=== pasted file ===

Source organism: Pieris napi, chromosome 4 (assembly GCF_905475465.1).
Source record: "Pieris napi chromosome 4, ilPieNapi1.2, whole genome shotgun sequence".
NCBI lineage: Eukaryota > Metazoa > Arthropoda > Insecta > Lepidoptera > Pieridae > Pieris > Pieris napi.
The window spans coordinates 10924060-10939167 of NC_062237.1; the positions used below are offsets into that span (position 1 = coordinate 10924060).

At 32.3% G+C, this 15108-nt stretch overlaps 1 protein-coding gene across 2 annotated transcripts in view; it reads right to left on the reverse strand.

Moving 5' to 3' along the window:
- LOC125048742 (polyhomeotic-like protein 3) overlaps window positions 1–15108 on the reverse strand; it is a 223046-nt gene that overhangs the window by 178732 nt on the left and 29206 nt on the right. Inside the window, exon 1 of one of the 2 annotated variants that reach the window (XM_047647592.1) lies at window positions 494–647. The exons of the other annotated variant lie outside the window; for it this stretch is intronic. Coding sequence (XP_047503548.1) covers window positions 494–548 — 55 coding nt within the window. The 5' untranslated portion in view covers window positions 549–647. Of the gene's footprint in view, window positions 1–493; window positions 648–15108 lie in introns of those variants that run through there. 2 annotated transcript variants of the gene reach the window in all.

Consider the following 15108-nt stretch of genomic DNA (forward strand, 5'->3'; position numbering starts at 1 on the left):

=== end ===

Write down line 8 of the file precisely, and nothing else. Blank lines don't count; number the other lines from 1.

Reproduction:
Consider the following 15108-nt stretch of genomic DNA (forward strand, 5'->3'; position numbering starts at 1 on the left):